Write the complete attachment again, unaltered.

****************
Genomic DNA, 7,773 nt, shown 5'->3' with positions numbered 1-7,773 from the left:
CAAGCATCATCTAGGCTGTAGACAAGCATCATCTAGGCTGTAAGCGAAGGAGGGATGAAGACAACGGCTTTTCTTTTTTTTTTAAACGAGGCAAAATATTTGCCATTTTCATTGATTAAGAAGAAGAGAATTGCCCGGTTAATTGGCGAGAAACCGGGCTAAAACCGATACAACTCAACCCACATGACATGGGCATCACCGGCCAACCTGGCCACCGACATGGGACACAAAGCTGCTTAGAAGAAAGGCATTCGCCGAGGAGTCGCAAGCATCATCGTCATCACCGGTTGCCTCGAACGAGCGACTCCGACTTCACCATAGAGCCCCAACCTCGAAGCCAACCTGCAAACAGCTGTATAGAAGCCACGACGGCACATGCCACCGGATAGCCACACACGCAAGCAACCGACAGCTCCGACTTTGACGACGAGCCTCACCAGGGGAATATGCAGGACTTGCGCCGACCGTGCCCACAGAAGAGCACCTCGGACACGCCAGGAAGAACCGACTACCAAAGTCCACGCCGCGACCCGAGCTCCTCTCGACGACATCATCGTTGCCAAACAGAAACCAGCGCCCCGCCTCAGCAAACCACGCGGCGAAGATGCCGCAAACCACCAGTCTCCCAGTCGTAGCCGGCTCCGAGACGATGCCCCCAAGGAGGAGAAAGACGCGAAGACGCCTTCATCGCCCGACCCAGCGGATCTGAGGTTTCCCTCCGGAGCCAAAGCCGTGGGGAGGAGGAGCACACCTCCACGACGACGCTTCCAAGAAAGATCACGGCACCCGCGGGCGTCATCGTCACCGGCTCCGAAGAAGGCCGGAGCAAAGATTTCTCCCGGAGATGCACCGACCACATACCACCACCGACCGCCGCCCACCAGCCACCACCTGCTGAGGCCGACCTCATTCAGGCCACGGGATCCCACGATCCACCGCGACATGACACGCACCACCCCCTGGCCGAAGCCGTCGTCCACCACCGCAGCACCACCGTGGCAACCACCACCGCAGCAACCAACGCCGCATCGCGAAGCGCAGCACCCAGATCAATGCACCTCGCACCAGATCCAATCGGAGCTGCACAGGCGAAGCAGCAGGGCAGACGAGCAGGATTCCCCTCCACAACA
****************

Genomic DNA, 7,773 nt, shown 5'->3' with positions numbered 1-7,773 from the left:
CAAGCATCATCTAGGCTGTAGACAAGCATCATCTAGGCTGTAAGCGAAGGAGGGATGAAGACAACGGCTTTTCTTTTTTTTTTAAACGAGGCAAAATATTTGCCATTTTCATTGATTAAGAAGAAGAGAATTGCCCGGTTAATTGGCGAGAAACCGGGCTAAAACCGATACAACTCAACCCACATGACATGGGCATCACCGGCCAACCTGGCCACCGACATGGGACACAAAGCTGCTTAGAAGAAAGGCATTCGCCGAGGAGTCGCAAGCATCATCGTCATCACCGGTTGCCTCGAACGAGCGACTCCGACTTCACCATAGAGCCCCAACCTCGAAGCCAACCTGCAAACAGCTGTATAGAAGCCACGACGGCACATGCCACCGGATAGCCACACACGCAAGCAACCGACAGCTCCGACTTTGACGACGAGCCTCACCAGGGGAATATGCAGGACTTGCGCCGACCGTGCCCACAGAAGAGCACCTCGGACACGCCAGGAAGAACCGACTACCAAAGTCCACGCCGCGACCCGAGCTCCTCTCGACGACATCATCGTTGCCAAACAGAAACCAGCGCCCCGCCTCAGCAAACCACGCGGCGAAGATGCCGCAAACCACCAGTCTCCCAGTCGTAGCCGGCTCCGAGACGATGCCCCCAAGGAGGAGAAAGACGCGAAGACGCCTTCATCGCCCGACCCAGCGGATCTGAGGTTTCCCTCCGGAGCCAAAGCCGTGGGGAGGAGGAGCACACCTCCACGACGACGCTTCCAAGAAAGATCACGGCACCCGCGGGCGTCATCGTCACCGGCTCCGAAGAAGGCCGGAGCAAAGATTTCTCCCGGAGATGCACCGACCACATACCACCACCGACCGCCGCCCACCAGCCACCACCTGCTGAGGCCGACCTCATTCAGGCCACGGGATCCCACGATCCACCGCGACATGACACGCACCACCCCCTGGCCGAAGCCGTCGTCCACCACCGCAGCACCACCGTGGCAACCACCACCGCAGCAACCAACGCCGCATCGCGAAGCGCAGCACCCAGATCAATGCACCTCGCACCAGATCCAATCGGAGCTGCACAGGCGAAGCAGCAGGGCAGACGAGCAGGATTCCCCTCCACAACA